We were traveling a couple of weeks ago when our flight was delayed. And delayed. And delayed. And then finally canceled. It was frustrating to have waited so long at the airport, only to have to spend one more night away from home. The worst part, though, was the scene at the ticket counter. Customers were literally shouting at the customer service agent. And she was shouting back. It was awful.
Of course, in that situation, no one was getting what they wanted. Yelling at customers to calm down doesn’t actually get them to calm down. Yelling at a customer service agent doesn’t actually get you better service.
I learned that lesson directly a couple of decades ago. I was traveling home from London for work with a business class ticket. Unfortunately, business class was oversold. The guy in line ahead of me heard that and started scolding the gate agent. She was flustered but politely told him that she would do what she could to get him on the flight. When it was my turn at the desk, I started with some empathy for the tough day she was having. I told her I was eager to get home, and that I’d really appreciate anything she could do for me – coach seats, the next flight, whatever it would take.
Guess what she did?
She gave me a seat in first class. Front of the airplane, private cabin, 3 windows and a footrest, private movie player, champagne. It was glorious!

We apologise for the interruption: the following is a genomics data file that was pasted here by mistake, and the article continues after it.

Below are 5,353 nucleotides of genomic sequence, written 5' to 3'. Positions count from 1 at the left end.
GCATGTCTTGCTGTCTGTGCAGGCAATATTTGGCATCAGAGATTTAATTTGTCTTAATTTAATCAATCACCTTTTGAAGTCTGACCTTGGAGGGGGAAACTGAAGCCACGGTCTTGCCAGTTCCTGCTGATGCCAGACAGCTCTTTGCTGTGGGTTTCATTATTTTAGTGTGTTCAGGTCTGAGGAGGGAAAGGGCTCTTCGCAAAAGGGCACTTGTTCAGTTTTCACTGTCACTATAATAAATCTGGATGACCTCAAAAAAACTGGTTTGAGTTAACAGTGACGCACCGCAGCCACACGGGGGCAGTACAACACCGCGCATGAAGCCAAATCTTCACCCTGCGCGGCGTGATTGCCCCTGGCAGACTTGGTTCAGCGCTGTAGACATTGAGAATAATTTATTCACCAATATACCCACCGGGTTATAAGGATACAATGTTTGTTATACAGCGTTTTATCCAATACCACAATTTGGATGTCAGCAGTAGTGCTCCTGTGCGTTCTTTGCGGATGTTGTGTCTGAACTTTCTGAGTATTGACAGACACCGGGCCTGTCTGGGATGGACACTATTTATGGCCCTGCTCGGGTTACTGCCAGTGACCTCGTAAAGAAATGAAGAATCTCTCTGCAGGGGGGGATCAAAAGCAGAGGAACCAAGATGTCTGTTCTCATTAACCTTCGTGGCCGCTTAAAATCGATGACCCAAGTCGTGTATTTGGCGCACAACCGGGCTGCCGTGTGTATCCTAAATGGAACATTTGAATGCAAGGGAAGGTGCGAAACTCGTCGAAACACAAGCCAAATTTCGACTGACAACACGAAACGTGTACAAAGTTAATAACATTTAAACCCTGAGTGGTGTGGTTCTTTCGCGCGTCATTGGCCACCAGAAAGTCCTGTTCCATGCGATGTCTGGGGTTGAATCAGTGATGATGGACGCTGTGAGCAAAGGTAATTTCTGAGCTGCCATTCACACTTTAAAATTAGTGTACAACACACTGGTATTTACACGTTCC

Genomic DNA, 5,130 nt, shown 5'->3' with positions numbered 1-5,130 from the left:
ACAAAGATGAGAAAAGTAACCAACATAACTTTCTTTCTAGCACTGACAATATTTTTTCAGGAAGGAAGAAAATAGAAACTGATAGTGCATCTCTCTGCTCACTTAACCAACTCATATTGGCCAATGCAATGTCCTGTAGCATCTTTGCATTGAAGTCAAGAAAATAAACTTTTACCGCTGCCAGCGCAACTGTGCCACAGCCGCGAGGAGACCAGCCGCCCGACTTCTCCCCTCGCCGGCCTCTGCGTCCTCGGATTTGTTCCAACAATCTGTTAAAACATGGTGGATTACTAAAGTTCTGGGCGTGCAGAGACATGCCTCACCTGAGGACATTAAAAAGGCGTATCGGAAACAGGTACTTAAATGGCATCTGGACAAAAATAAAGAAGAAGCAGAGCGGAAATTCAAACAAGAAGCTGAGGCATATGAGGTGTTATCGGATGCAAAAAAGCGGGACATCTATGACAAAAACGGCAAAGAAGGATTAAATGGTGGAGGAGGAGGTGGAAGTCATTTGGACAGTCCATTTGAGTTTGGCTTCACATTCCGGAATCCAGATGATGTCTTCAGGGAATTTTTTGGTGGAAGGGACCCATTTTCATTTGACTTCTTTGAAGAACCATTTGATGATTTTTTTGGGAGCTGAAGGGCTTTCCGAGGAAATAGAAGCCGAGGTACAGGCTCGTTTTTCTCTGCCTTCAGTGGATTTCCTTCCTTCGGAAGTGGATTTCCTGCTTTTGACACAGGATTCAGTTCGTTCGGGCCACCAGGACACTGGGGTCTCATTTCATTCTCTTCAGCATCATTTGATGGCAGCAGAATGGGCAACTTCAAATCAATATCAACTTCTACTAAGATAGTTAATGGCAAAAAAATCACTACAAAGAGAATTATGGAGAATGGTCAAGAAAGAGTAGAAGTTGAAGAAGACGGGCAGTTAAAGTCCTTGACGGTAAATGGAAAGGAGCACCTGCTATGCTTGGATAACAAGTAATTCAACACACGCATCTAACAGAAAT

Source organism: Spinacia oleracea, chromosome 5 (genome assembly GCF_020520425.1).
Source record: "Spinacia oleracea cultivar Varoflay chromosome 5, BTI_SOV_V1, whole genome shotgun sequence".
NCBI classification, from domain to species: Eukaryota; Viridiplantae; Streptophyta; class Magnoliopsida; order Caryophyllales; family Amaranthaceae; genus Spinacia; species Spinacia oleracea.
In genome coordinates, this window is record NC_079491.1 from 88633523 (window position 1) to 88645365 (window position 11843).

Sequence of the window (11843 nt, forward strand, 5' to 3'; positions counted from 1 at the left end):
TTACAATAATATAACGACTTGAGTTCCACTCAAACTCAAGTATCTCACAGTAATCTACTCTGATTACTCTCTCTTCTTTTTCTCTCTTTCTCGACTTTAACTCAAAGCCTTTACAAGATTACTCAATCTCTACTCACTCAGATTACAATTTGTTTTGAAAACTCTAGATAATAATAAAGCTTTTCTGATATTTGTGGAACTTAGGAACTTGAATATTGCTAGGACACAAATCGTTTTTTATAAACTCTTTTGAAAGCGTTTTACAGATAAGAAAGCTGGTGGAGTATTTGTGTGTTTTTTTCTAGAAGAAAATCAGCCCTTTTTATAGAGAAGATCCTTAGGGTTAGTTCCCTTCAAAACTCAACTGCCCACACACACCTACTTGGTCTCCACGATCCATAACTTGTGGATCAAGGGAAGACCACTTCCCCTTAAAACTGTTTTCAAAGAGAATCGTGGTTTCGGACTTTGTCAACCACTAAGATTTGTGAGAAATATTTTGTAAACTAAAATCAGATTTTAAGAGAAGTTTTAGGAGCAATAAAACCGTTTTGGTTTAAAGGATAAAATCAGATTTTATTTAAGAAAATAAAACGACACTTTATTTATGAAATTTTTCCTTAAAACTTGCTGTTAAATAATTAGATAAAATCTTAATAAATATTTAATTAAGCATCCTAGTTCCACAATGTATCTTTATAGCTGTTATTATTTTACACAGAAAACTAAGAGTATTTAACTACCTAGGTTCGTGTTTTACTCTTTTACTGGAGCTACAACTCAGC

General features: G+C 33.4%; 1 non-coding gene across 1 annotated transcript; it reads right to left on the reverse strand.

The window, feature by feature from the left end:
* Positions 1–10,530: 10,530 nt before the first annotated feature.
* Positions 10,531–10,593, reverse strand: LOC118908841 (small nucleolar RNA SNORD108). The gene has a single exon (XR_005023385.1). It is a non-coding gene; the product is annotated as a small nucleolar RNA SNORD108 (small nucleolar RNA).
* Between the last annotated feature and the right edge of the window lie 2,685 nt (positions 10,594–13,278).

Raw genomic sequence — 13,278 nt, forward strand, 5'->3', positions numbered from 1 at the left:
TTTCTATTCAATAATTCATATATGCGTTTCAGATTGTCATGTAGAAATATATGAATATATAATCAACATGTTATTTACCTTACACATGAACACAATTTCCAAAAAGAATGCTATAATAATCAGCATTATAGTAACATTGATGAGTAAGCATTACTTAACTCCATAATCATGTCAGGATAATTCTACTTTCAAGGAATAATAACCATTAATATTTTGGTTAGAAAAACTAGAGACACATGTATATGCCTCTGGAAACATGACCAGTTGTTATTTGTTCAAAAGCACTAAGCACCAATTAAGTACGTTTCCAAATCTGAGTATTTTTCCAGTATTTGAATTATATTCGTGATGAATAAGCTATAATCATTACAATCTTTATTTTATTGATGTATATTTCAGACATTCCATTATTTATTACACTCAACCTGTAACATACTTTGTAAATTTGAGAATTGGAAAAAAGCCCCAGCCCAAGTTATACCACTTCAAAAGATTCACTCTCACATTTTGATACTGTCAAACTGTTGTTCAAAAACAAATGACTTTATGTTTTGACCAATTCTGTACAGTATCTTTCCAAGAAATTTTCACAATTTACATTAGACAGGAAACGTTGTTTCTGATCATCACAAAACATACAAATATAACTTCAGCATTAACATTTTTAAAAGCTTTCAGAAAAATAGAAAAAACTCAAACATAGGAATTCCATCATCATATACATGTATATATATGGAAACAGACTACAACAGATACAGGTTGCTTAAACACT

And that guy who yelled at her? He got crammed into a middle seat in coach.
That was a life lesson I will never forget.
Your ability to exude grace under pressure will get you farther than any shouting match ever could. When you have a calm, authentic, kind, confident executive presence, people treat you with respect. They trust you. They go out of their way to help you.
It’s not always easy to come across this way. That guy in front of me had every reason to be frustrated. He had purchased a business class ticket and he deserved a business class seat. He shouldn’t have had to suffer just because the airline sold too many spots on that plane. But in that moment, taking out his frustration on the gate agent didn’t do any good. It wasn’t her fault that the flight was oversold.
To be an effective leader, and to get ahead in your career, one of the key skills you can build is learning how to channel your anger, frustration, and overwhelm into a productive output.
When you come across as someone who’s easily flustered or demanding or gets really angry and anxious and upset, you simply aren’t the leader that your team needs you to be. And that will absolutely hold you back.
That’s why one of the first things I work with my clients on is how to get themselves calm and centered, no matter what’s happening around them. They learn to move through feelings of anger and frustration, without blurting them out into the world. They learn how to channel those experiences in a way that will address whatever caused the upset.
From there, they can ask for what they need. They can pull people together to solve problems. They can help their organizations move through challenges.
Those are the moves that get them noticed, and put them first in line for promotions and the pay raises that go along with them.
If you’d like to come across with more calm, confident gravitas, my team and I would love to help you build it. Reach out to us today to talk about what that could look like for you.
p.s. One area where that solid executive presence is especially useful is in giving and receiving feedback. We’ll be tackling that specifically in our upcoming workshop. There’s still room to join in. Register today.
Prefer to watch a video on this topic? Watch this: